General Patton is next, and it’s Big Boi’s orchestral war-cry. Big Boi amps up his delivery for this, going from his usual whisper flow to shout double-time raps over a beat that makes Big Boi seem more like King Leonidas than a former dope-slinger. Tangerine is next, and T.I. and Goodie Mob alumni, the currently-incarcerated Khujo Good help out Big Boi on this record. This is as tasteful as strip-club music gets; an elegantly sexy instrumental laid with understated, witty lyrics from two of Atlanta’s premier lyricists in Antwan and Tip; Khujo Goodie’s small guest appearance is also welcome, and certainly a treat for those who’ve fucked with DF the long way.
You Ain’t No DJ is up next, and Big Boi goes in on this beat dismissing mixtape DJ’s and the like; basically, anyone who put DJ in front of their name to make a quick buck. I’m not sure how this’ll go over with the mixtape community, but it’s not like Big Boi is really putting out anything in that medium anyway (and he shouldn’t be - he saved all this flawless material for this album, as it should be). Yelawolf is Big Boi’s guest, and although Yela’s one of my favorite young rappers, and does his thing on this track, he’s rightfully outshined by his elder, who jumps on here and destroys everything in his path.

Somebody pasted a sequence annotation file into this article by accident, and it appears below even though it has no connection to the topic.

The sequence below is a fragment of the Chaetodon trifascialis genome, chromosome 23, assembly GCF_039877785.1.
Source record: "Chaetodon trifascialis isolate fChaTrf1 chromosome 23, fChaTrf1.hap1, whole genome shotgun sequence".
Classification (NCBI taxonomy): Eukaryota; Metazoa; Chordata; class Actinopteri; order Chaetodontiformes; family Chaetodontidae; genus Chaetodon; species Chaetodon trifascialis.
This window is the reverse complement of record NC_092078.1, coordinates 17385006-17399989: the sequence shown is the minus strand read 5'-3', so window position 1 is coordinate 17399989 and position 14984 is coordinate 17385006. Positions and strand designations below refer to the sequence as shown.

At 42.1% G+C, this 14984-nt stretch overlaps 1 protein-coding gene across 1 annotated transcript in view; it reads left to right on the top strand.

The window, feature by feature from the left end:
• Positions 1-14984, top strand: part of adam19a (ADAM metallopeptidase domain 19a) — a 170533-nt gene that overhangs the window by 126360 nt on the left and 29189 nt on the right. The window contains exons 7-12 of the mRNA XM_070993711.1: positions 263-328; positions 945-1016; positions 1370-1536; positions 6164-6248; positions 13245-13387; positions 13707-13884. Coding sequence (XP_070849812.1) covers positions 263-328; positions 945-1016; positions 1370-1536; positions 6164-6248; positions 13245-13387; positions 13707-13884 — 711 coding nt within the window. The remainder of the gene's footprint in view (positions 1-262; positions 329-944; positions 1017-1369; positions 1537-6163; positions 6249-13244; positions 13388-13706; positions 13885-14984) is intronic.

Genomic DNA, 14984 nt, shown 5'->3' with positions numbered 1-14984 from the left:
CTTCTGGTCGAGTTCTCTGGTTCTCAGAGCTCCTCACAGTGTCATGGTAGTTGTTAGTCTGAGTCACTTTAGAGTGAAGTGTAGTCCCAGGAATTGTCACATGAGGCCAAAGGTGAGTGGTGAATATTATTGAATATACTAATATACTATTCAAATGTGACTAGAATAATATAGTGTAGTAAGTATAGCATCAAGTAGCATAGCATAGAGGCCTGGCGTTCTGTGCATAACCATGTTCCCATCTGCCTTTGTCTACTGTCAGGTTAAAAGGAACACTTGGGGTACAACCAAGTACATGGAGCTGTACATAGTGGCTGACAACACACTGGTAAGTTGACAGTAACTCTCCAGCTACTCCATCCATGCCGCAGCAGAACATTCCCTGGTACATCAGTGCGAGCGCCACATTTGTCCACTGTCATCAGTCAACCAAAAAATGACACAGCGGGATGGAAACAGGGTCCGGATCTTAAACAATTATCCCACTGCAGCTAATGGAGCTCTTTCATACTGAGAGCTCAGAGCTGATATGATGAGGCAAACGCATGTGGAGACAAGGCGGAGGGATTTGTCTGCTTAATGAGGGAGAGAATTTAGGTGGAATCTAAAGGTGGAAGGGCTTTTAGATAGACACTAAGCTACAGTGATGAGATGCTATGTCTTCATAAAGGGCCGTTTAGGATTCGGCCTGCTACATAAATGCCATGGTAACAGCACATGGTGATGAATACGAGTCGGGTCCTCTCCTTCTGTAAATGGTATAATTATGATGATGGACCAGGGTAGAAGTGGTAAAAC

Two R&B joints follow, and they’re two of the strongest cuts on the album; the surprisingly subtle Lil Jon contribution, Hustle Blood featuring Jamie Foxx, is one of the most sensual songs I’ve heard all year from anyone not named Terius Nash. Everything about this song is perfect, and both Antwan and Jamie get their chance to shine on this record; Big Boi flossing his lyrical dexterity, and Jamie flexing his vocal range. Be Still with Janelle Monae is next - these two already collaborated on Janelle’s own single, Tight Rope, but this is great too. The beat reminds me of Diddy’s Keyshia Cole assisted Last Night from Press Play; ironic considering Big Boi was on that album himself. Despite that, this is just as strong as that record, if not better. After all, Big Boi > Diddy.